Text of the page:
Re: [dmarc-ietf] dmarc and forwarding

Roland Turner <> Fri, 31 January 2014 02:39 UTC

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Date: Fri, 31 Jan 2014 10:38:55 +0800
From: Roland Turner <>
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Subject: Re: [dmarc-ietf] dmarc and forwarding
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Hi Kurt,

On 01/31/2014 06:03 AM, Kurt Roeckx wrote:
> Hi,
> I'm pretty new to DMARC, and I'm really confused about this
> alignment thing.  Can someone explain to me why this is needed?

Loosely speaking, DMARC's objective is to frustrate spoofing. The 
relevant domain is therefore the one in the email address that end-users 
see, which is almost always the 5322.From address rather than the 
5321.MailFrom address.

On the face of it, this is therefore a job for DKIM rather than SPF, 
however at the time that DMARC was developed DKIM coverage was minimal 
(somewhere under 5% of legitimate email) while SPF already covered the 
majority of legitimate email (somewhere above 60%, depending whose 
numbers you look at). Consequently, it was sensible to look into ways to 
make use of the existing SPF deployment to progress DMARC's objective. 
The obvious problem was that SPF doesn't test the 5322.From domain, 
however in direct delivery cases it is common for SPF to pass and for 
the 5321.MailFrom domain and the 5322.From domain to "match" (either be 
the same, or obviously belong to the same organisation), in which case 
an SPF pass could reasonably be considered sufficient basis for treating 
the message as authentic.

To understand why an alignment rule was required in the first place, 
consider what could happen without one: a spoofer could send the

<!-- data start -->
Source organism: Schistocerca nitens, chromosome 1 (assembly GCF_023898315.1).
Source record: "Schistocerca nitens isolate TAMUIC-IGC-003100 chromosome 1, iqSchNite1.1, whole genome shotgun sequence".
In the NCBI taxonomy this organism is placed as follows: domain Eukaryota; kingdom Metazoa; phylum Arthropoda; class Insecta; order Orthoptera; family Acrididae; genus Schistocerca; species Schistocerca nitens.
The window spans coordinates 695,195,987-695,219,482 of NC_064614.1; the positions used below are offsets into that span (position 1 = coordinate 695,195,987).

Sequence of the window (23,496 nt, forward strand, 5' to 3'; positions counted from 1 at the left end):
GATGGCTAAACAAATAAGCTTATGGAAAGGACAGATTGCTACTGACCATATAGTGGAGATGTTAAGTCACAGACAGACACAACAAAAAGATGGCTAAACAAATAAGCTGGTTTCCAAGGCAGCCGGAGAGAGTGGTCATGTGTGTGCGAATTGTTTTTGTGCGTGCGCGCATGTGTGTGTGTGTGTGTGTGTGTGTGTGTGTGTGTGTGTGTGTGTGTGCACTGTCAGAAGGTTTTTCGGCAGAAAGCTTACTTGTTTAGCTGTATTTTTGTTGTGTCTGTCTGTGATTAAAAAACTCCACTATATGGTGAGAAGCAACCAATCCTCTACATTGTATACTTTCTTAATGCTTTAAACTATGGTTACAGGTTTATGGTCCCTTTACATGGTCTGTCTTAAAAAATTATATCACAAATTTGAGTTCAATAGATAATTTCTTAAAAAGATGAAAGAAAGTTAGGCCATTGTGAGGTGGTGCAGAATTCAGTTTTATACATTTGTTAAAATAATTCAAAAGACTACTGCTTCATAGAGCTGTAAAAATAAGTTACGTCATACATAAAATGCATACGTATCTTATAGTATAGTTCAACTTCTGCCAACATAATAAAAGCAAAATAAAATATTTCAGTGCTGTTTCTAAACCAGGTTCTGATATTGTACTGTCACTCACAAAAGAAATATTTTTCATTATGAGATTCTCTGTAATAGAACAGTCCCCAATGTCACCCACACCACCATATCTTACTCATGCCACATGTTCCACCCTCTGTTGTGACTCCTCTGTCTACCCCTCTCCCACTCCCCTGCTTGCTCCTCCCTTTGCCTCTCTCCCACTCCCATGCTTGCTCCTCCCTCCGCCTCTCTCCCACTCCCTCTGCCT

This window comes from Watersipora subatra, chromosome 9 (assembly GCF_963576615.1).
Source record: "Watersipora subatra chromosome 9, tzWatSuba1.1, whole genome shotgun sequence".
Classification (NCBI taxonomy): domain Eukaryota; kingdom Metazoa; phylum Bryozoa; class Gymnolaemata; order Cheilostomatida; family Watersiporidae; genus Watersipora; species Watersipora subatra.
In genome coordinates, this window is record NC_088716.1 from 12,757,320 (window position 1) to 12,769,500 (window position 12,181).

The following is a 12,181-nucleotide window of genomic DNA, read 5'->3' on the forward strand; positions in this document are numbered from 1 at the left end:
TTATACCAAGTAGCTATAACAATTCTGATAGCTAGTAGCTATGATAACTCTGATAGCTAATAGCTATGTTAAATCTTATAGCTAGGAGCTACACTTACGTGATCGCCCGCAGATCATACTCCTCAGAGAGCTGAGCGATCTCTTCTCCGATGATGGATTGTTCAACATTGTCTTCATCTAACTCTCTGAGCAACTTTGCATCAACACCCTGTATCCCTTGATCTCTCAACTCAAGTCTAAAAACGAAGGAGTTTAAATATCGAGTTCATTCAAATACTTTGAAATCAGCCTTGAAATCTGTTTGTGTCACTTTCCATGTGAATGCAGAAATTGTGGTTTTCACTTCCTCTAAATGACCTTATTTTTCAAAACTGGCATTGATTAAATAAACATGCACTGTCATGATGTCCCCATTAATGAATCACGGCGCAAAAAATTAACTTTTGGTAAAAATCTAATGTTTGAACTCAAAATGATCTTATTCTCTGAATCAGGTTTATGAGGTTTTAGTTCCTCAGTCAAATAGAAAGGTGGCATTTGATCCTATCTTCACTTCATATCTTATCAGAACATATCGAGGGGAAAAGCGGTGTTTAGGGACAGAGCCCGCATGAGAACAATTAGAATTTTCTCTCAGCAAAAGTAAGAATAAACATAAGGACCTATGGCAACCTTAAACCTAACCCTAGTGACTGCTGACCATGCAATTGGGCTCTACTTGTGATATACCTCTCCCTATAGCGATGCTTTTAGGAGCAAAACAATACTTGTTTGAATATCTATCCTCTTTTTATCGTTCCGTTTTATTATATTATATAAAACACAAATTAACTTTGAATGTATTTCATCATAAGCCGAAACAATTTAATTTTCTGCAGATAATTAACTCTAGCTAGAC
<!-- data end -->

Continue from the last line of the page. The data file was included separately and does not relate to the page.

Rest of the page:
following and arrange appropriate DNS records for SPF to pass:

    MAIL FROM: <noreply@spoofer.example>
    From: PayPal <>

however this should not be considered authentic: the end-user would see 
it as a message from PayPal when, clearly, it's not.

To understand why an alignment rule rather than an exact match, consider 
this case:

    MAIL FROM: <noreply@marketing.goodguy.example>
    From: Good Guy <someone@goodguy.example>

An SPF pass for marketing.goodguy.example is ordinarily sufficient 
reason for considering this message authentic for goodguy.example. That 
said, some Domain Owners don't want to operate this way, so DMARC 
includes the means for them to use different policies for different 

> SPF is not designed to do anything with the headers.  SPF is known
> to break forwarding if you don't change the mail from in the
> envelope.  So if you properly implement forwarding to work with
> SPF you change the envelope sender.

I'd suggest being careful with the use words that impart a judgemental 
slant: forwarders who aren't changing the return path in order to help 
SPF work aren't doing anything "improper", they're simply doing what 
they're doing. It is in the interests of Domain Owners and receivers who 
want to tackle the spoofing problem to deal with the world as it as, 
rather than pretend a simplified form that would make their lives 
easier; forwarders who don't point return paths to themselves are part 
of the real world.

(It is not usually sensible to respond to tone, I'm addressing it in 
this case it appears to be affecting your understanding of the facts.)

At the time the SPF was developed, it was assumed that it was reasonable 
to "require" each forwarder in a forwarding path to take responsibility 
for what they forwarded by pointing return paths at themselves. This 
fell down for two reasons:

  * Depending upon every forwarder in the world to implement your
    experiment in order for it to succeed turns out to be foolishly
  * Formalising a way to do this (SRS) that didn't itself create a new
    abuse vector ended up failing to achieve what was intended because
    of the impracticality of return paths containing the entire reverse
    path (count the Received: headers in messages in your archive
    sometime...) so it fell to just two hops (SRS0 and SRS1) anyway.

Consequently, the approach that you're describing as "proper" is 
impractical, dangerous, or both. For this reason, almost no-one does it.

> But now DMARC seems check that
> the envelope sender matches the header's From, and then claim the
> SPF check failed because they don't align, while the SPF check
> could have any other result.

DMARC makes no claim about whether SPF passes or fails. SPF's passing or 
failing is an _*input*_ to DMARC, not an output. For the reasons 
explained above, an SPF pass for a domain not aligned to the 5322.From 
domain is simply treated by DMARC as not being evidence of message 

> This doesn't make any sense to me.